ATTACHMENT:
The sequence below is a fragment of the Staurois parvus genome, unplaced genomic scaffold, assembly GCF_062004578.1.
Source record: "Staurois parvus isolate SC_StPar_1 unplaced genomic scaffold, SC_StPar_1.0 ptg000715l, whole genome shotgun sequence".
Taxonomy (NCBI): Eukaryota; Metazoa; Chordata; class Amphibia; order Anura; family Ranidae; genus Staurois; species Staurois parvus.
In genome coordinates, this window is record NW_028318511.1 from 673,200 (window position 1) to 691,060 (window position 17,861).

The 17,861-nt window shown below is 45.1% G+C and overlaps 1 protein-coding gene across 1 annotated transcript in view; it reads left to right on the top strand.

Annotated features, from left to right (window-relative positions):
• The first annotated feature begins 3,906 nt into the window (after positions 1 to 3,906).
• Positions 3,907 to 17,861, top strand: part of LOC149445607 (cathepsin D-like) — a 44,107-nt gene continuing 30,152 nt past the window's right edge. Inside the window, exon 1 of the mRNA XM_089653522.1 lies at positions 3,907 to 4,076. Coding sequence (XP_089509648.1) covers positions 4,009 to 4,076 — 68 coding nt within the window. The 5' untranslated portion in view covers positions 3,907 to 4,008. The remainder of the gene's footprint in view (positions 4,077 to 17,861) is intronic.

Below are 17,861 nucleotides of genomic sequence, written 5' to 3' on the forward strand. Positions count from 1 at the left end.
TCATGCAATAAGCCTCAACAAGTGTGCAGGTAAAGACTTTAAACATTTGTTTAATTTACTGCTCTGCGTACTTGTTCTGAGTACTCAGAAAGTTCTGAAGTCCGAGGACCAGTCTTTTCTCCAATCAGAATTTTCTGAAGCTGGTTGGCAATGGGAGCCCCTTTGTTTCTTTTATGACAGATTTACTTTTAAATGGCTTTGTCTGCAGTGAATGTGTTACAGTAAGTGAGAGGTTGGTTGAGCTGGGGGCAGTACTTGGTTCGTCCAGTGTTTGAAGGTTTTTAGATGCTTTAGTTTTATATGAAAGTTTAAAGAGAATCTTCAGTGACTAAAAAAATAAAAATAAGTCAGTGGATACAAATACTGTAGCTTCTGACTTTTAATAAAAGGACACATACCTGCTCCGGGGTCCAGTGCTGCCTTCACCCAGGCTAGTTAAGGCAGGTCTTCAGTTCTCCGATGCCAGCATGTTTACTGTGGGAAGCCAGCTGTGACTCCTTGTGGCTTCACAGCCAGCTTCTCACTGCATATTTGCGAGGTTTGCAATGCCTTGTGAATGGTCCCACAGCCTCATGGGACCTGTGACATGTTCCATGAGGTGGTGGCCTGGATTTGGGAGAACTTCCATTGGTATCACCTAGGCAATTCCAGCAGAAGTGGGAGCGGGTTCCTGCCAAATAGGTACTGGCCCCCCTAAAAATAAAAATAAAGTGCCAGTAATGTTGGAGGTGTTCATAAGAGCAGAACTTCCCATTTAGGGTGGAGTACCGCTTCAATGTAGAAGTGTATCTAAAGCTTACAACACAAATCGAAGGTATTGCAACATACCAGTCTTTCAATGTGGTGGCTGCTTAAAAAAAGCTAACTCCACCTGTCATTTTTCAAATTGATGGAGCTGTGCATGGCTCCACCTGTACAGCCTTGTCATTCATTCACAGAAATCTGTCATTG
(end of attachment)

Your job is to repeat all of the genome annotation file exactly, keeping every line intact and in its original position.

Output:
The sequence below is a fragment of the Staurois parvus genome, unplaced genomic scaffold, assembly GCF_062004578.1.
Source record: "Staurois parvus isolate SC_StPar_1 unplaced genomic scaffold, SC_StPar_1.0 ptg000715l, whole genome shotgun sequence".
Taxonomy (NCBI): Eukaryota; Metazoa; Chordata; class Amphibia; order Anura; family Ranidae; genus Staurois; species Staurois parvus.
In genome coordinates, this window is record NW_028318511.1 from 673,200 (window position 1) to 691,060 (window position 17,861).

The 17,861-nt window shown below is 45.1% G+C and overlaps 1 protein-coding gene across 1 annotated transcript in view; it reads left to right on the top strand.

Annotated features, from left to right (window-relative positions):
• The first annotated feature begins 3,906 nt into the window (after positions 1 to 3,906).
• Positions 3,907 to 17,861, top strand: part of LOC149445607 (cathepsin D-like) — a 44,107-nt gene continuing 30,152 nt past the window's right edge. Inside the window, exon 1 of the mRNA XM_089653522.1 lies at positions 3,907 to 4,076. Coding sequence (XP_089509648.1) covers positions 4,009 to 4,076 — 68 coding nt within the window. The 5' untranslated portion in view covers positions 3,907 to 4,008. The remainder of the gene's footprint in view (positions 4,077 to 17,861) is intronic.

Below are 17,861 nucleotides of genomic sequence, written 5' to 3' on the forward strand. Positions count from 1 at the left end.
TCATGCAATAAGCCTCAACAAGTGTGCAGGTAAAGACTTTAAACATTTGTTTAATTTACTGCTCTGCGTACTTGTTCTGAGTACTCAGAAAGTTCTGAAGTCCGAGGACCAGTCTTTTCTCCAATCAGAATTTTCTGAAGCTGGTTGGCAATGGGAGCCCCTTTGTTTCTTTTATGACAGATTTACTTTTAAATGGCTTTGTCTGCAGTGAATGTGTTACAGTAAGTGAGAGGTTGGTTGAGCTGGGGGCAGTACTTGGTTCGTCCAGTGTTTGAAGGTTTTTAGATGCTTTAGTTTTATATGAAAGTTTAAAGAGAATCTTCAGTGACTAAAAAAATAAAAATAAGTCAGTGGATACAAATACTGTAGCTTCTGACTTTTAATAAAAGGACACATACCTGCTCCGGGGTCCAGTGCTGCCTTCACCCAGGCTAGTTAAGGCAGGTCTTCAGTTCTCCGATGCCAGCATGTTTACTGTGGGAAGCCAGCTGTGACTCCTTGTGGCTTCACAGCCAGCTTCTCACTGCATATTTGCGAGGTTTGCAATGCCTTGTGAATGGTCCCACAGCCTCATGGGACCTGTGACATGTTCCATGAGGTGGTGGCCTGGATTTGGGAGAACTTCCATTGGTATCACCTAGGCAATTCCAGCAGAAGTGGGAGCGGGTTCCTGCCAAATAGGTACTGGCCCCCCTAAAAATAAAAATAAAGTGCCAGTAATGTTGGAGGTGTTCATAAGAGCAGAACTTCCCATTTAGGGTGGAGTACCGCTTCAATGTAGAAGTGTATCTAAAGCTTACAACACAAATCGAAGGTATTGCAACATACCAGTCTTTCAATGTGGTGGCTGCTTAAAAAAAGCTAACTCCACCTGTCATTTTTCAAATTGATGGAGCTGTGCATGGCTCCACCTGTACAGCCTTGTCATTCATTCACAGAAATCTGTCATTG